A bipartisan group of 10 senators introduced legislation Wednesday that would give states the option to collect the sales taxes they are owed under current law from out-of-state businesses, rather than rely on consumers to pay those taxes to the states.
The bill, known as the Marketplace Fairness Act, would give states the option to collect sales and use tax revenues from out-of-state sellers through a new, simplified tax system. Among the senators sponsoring the bill are Lamar Alexander, R-Tenn., Dick Durbin, D-Ill., and Mike Enzi, R-Wyo.
The bill resembles another piece of legislation, the Main Street Fairness Act, which was introduced in July by Durbin and several other Democratic lawmakers, but now includes support from some key Republicans and conservative groups (see Congress Introduces Bill to Collect Online Sales Taxes).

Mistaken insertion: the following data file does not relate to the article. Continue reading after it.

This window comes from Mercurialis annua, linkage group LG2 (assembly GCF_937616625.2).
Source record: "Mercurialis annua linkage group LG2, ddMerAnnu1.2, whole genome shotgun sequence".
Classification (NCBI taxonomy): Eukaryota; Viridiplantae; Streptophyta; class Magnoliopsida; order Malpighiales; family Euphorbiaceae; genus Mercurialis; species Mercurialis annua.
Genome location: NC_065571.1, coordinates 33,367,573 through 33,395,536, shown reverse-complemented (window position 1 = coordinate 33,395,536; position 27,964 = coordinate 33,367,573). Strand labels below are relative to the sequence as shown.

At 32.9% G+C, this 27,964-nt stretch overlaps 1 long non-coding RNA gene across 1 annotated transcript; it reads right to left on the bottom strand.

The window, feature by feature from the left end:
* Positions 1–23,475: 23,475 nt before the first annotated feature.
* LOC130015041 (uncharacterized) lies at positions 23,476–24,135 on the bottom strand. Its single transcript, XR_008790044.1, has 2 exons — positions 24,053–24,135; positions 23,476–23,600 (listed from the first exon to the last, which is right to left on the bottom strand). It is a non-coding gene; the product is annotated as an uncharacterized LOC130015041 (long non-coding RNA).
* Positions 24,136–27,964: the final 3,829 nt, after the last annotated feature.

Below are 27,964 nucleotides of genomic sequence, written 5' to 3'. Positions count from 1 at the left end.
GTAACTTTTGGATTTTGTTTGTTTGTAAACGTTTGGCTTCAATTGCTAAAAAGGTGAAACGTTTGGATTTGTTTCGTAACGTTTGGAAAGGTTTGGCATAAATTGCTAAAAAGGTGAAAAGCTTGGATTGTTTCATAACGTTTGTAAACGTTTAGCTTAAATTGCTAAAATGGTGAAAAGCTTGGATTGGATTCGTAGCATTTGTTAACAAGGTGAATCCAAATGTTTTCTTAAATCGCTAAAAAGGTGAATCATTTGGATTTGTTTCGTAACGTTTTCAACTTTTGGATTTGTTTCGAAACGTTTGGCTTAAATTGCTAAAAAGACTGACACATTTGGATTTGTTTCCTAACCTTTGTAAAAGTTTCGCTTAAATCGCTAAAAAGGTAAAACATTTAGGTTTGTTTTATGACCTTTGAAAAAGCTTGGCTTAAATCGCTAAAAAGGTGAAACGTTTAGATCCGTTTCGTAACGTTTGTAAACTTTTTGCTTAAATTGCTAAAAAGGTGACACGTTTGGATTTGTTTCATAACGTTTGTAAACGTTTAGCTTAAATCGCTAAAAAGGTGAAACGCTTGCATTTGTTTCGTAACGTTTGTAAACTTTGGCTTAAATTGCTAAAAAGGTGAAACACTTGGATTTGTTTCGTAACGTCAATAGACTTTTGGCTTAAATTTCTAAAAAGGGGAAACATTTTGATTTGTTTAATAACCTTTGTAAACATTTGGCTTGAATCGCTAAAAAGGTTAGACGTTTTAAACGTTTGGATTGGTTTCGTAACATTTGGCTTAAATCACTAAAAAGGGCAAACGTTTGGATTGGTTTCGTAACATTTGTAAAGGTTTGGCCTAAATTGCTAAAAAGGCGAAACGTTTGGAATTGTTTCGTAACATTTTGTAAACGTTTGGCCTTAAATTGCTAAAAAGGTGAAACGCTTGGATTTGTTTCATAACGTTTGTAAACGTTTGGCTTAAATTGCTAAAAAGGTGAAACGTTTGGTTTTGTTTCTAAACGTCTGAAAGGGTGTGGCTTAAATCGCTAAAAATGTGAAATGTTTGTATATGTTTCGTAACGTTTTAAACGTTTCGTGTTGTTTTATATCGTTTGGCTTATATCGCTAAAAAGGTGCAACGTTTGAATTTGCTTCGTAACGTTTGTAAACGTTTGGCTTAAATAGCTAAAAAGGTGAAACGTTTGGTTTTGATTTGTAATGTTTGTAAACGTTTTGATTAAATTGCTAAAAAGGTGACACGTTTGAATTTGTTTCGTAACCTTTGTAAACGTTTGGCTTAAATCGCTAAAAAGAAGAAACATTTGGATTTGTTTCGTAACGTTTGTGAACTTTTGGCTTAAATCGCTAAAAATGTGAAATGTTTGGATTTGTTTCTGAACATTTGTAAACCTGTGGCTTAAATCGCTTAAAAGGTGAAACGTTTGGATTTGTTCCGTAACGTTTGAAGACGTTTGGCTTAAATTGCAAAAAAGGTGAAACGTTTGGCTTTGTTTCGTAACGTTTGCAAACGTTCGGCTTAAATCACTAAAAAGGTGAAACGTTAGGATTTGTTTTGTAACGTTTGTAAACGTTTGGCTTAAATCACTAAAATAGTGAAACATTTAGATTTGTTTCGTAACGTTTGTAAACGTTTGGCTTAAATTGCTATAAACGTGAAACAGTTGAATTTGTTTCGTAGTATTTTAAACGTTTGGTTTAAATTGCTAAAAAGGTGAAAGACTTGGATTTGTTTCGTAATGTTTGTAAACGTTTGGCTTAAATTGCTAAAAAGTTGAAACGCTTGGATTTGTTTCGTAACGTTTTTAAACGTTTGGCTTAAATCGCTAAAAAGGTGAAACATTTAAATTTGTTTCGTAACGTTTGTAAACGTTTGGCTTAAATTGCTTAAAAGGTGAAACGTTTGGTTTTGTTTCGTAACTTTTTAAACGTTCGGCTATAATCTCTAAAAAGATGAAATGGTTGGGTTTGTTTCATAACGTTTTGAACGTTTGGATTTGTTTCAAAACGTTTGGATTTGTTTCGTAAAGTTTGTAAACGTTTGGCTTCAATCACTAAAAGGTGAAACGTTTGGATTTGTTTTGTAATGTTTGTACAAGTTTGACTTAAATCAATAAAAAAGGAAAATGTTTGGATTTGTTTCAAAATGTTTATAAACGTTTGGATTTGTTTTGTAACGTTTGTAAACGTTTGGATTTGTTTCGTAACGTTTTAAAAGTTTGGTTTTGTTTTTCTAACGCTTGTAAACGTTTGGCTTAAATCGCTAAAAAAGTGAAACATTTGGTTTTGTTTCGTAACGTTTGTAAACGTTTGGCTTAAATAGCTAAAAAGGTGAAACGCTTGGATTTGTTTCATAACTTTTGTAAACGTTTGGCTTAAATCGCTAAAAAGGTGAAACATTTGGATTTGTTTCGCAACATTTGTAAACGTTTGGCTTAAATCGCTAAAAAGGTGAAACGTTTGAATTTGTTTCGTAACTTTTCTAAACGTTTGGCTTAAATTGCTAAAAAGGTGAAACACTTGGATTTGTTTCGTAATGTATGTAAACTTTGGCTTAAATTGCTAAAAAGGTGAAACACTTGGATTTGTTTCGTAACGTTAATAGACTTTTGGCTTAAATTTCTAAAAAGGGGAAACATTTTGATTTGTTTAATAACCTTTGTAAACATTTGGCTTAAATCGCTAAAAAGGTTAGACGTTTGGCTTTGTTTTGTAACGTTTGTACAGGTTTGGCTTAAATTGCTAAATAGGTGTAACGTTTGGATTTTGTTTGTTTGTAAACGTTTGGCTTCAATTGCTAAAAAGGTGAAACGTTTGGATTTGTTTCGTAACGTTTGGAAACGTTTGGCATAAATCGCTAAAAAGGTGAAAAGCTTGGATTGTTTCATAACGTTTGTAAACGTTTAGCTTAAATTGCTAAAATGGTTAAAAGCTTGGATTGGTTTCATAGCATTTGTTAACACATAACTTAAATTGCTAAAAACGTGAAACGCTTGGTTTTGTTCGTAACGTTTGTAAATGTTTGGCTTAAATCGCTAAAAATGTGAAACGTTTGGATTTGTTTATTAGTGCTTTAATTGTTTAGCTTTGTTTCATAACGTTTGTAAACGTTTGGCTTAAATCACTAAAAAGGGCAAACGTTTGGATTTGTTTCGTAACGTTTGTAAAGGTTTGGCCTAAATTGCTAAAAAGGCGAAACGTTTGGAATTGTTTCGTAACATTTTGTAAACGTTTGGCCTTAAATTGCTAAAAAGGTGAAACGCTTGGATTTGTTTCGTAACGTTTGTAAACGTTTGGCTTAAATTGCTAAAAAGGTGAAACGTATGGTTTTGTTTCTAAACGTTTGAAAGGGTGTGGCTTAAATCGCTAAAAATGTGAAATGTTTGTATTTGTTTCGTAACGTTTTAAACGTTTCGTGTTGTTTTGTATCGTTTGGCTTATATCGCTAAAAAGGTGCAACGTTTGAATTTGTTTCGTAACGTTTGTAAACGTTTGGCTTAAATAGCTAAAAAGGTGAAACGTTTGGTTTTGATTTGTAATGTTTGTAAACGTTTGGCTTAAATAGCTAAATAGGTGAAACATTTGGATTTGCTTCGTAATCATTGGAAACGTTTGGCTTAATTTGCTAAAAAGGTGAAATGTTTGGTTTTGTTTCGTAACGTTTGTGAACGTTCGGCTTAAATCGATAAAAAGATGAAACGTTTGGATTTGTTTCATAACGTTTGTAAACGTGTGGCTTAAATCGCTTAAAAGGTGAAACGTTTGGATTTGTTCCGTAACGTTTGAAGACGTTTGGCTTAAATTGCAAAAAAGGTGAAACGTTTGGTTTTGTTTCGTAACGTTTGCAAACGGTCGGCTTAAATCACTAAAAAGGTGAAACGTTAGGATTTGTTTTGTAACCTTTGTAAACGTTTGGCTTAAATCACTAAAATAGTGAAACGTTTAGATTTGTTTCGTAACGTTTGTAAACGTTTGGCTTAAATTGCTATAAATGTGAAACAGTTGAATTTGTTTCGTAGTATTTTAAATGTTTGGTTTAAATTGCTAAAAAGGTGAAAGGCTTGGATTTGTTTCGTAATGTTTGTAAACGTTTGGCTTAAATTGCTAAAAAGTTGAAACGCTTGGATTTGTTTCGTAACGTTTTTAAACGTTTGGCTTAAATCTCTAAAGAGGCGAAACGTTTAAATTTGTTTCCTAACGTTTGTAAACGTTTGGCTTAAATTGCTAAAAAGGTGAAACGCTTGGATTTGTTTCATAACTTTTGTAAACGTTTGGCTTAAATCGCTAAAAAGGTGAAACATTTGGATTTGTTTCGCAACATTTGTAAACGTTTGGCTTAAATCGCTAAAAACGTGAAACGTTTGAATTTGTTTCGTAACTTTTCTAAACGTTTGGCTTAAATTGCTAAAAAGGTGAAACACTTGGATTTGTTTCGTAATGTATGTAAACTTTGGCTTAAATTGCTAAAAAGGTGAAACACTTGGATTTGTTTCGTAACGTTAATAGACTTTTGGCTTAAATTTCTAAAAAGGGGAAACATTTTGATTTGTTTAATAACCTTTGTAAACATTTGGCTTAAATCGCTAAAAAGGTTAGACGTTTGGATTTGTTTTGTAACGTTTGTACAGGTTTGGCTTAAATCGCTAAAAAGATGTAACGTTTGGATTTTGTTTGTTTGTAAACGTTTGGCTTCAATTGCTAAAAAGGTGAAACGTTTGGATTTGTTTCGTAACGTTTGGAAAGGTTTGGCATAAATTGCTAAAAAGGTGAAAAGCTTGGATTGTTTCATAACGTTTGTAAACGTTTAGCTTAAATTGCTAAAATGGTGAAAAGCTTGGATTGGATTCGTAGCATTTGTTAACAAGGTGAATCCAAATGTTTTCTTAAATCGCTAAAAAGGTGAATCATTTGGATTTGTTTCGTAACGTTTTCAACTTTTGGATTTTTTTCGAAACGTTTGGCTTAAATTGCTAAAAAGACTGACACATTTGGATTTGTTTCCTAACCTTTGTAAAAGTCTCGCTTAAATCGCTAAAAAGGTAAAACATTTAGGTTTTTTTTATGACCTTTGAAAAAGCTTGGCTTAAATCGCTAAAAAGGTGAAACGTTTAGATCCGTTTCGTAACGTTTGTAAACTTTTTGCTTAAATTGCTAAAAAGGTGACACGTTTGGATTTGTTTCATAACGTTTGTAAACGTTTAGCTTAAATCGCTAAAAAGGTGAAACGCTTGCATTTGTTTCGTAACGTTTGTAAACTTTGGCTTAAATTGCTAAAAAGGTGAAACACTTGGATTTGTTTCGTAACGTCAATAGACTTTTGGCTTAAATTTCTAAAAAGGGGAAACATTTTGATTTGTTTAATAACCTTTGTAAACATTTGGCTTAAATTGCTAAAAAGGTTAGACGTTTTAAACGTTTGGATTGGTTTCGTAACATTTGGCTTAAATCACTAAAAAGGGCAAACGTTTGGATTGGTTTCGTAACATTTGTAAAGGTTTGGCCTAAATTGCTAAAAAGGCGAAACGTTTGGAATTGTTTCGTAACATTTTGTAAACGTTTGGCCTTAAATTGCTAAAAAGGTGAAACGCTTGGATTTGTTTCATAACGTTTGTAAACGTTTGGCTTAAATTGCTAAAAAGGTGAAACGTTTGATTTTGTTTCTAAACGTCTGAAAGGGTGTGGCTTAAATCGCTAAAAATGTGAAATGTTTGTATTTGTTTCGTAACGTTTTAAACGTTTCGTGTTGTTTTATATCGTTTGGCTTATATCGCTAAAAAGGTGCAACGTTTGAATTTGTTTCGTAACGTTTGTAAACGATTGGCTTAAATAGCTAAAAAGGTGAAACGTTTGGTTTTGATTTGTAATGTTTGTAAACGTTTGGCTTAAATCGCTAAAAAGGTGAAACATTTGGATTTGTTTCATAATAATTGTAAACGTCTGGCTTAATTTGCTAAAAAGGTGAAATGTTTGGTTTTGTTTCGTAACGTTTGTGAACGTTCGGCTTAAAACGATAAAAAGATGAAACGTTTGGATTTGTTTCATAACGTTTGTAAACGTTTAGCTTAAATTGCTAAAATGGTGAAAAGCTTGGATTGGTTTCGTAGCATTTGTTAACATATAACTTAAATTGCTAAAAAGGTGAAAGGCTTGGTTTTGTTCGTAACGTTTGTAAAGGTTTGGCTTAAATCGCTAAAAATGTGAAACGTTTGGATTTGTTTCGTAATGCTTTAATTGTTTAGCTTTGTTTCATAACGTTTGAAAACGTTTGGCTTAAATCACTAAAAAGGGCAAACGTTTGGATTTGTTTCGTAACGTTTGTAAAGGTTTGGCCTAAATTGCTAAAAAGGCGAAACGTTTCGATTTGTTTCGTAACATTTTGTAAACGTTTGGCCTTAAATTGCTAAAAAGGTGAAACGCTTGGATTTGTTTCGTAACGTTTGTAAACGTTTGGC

Like the earlier bill, it relies on the Streamlined Sales and Use Tax Agreement that is already in use by 24 states. However, the emphasis with the new bill is on the fact that it would not impose any new taxes, but merely collect taxes that are already owed, and it gives states the option not to collect the sales taxes, preserving states’ rights.
“This legislation would give states the ability to close the online sales-tax loophole, created when out-of-state sellers don’t collect, and purchasers don’t pay, the state sales tax—even though they still owe it,” Alexander said in a statement. “The legislation addresses a states’ rights issue: preserving the right of states to collect—or to decide not to collect—taxes that are already owed under state law.”
The legislation would streamline the country’s more than 7,500 diverse sales tax jurisdictions and provide two options by which states could begin collecting sales taxes from online and catalog purchases.
States that voluntarily become member states of the Streamlined Sales and Use Tax Agreement, or SSUTA, would be able to require remote sellers to collect and remit sales and use taxes after 90 days.
The agreement would help harmonize states sales and use tax rules, bring uniformity to the definitions of items in the sales tax base, reduce the paperwork burden on retailers, and incorporate new technology to modernize administrative procedures.